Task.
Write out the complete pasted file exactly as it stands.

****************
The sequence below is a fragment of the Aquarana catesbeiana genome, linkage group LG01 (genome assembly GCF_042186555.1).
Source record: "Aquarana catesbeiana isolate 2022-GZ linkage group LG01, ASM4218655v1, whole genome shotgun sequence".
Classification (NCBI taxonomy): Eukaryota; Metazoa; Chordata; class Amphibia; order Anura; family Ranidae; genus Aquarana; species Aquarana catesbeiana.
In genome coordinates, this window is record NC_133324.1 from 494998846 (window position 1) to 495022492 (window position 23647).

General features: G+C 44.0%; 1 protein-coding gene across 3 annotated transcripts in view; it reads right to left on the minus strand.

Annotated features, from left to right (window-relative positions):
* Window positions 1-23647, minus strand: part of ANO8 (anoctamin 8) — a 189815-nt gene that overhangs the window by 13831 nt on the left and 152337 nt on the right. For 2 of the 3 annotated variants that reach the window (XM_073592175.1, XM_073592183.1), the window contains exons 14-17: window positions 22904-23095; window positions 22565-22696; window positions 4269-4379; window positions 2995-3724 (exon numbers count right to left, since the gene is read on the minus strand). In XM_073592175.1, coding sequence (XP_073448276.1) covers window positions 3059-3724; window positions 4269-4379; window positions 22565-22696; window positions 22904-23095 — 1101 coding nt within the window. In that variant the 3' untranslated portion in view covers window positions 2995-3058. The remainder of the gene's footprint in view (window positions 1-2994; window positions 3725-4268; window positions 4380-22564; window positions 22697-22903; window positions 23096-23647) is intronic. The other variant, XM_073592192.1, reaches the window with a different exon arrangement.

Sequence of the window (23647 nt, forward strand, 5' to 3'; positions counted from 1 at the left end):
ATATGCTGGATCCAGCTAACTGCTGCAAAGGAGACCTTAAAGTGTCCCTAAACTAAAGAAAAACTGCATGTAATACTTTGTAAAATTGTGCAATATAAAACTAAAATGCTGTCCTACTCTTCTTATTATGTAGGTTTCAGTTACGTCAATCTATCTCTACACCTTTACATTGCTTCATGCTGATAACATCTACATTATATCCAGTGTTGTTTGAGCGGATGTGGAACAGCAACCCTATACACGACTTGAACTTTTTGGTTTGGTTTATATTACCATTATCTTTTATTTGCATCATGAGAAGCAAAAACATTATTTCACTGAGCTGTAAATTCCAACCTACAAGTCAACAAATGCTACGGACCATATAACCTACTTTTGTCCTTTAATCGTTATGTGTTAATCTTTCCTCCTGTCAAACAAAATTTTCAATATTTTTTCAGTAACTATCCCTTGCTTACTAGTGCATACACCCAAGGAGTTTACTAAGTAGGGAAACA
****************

The sequence below is a fragment of the Aquarana catesbeiana genome, linkage group LG01 (genome assembly GCF_042186555.1).
Source record: "Aquarana catesbeiana isolate 2022-GZ linkage group LG01, ASM4218655v1, whole genome shotgun sequence".
Classification (NCBI taxonomy): Eukaryota; Metazoa; Chordata; class Amphibia; order Anura; family Ranidae; genus Aquarana; species Aquarana catesbeiana.
In genome coordinates, this window is record NC_133324.1 from 494998846 (window position 1) to 495022492 (window position 23647).

General features: G+C 44.0%; 1 protein-coding gene across 3 annotated transcripts in view; it reads right to left on the minus strand.

Annotated features, from left to right (window-relative positions):
* Window positions 1-23647, minus strand: part of ANO8 (anoctamin 8) — a 189815-nt gene that overhangs the window by 13831 nt on the left and 152337 nt on the right. For 2 of the 3 annotated variants that reach the window (XM_073592175.1, XM_073592183.1), the window contains exons 14-17: window positions 22904-23095; window positions 22565-22696; window positions 4269-4379; window positions 2995-3724 (exon numbers count right to left, since the gene is read on the minus strand). In XM_073592175.1, coding sequence (XP_073448276.1) covers window positions 3059-3724; window positions 4269-4379; window positions 22565-22696; window positions 22904-23095 — 1101 coding nt within the window. In that variant the 3' untranslated portion in view covers window positions 2995-3058. The remainder of the gene's footprint in view (window positions 1-2994; window positions 3725-4268; window positions 4380-22564; window positions 22697-22903; window positions 23096-23647) is intronic. The other variant, XM_073592192.1, reaches the window with a different exon arrangement.

Sequence of the window (23647 nt, forward strand, 5' to 3'; positions counted from 1 at the left end):
ATATGCTGGATCCAGCTAACTGCTGCAAAGGAGACCTTAAAGTGTCCCTAAACTAAAGAAAAACTGCATGTAATACTTTGTAAAATTGTGCAATATAAAACTAAAATGCTGTCCTACTCTTCTTATTATGTAGGTTTCAGTTACGTCAATCTATCTCTACACCTTTACATTGCTTCATGCTGATAACATCTACATTATATCCAGTGTTGTTTGAGCGGATGTGGAACAGCAACCCTATACACGACTTGAACTTTTTGGTTTGGTTTATATTACCATTATCTTTTATTTGCATCATGAGAAGCAAAAACATTATTTCACTGAGCTGTAAATTCCAACCTACAAGTCAACAAATGCTACGGACCATATAACCTACTTTTGTCCTTTAATCGTTATGTGTTAATCTTTCCTCCTGTCAAACAAAATTTTCAATATTTTTTCAGTAACTATCCCTTGCTTACTAGTGCATACACCCAAGGAGTTTACTAAGTAGGGAAACA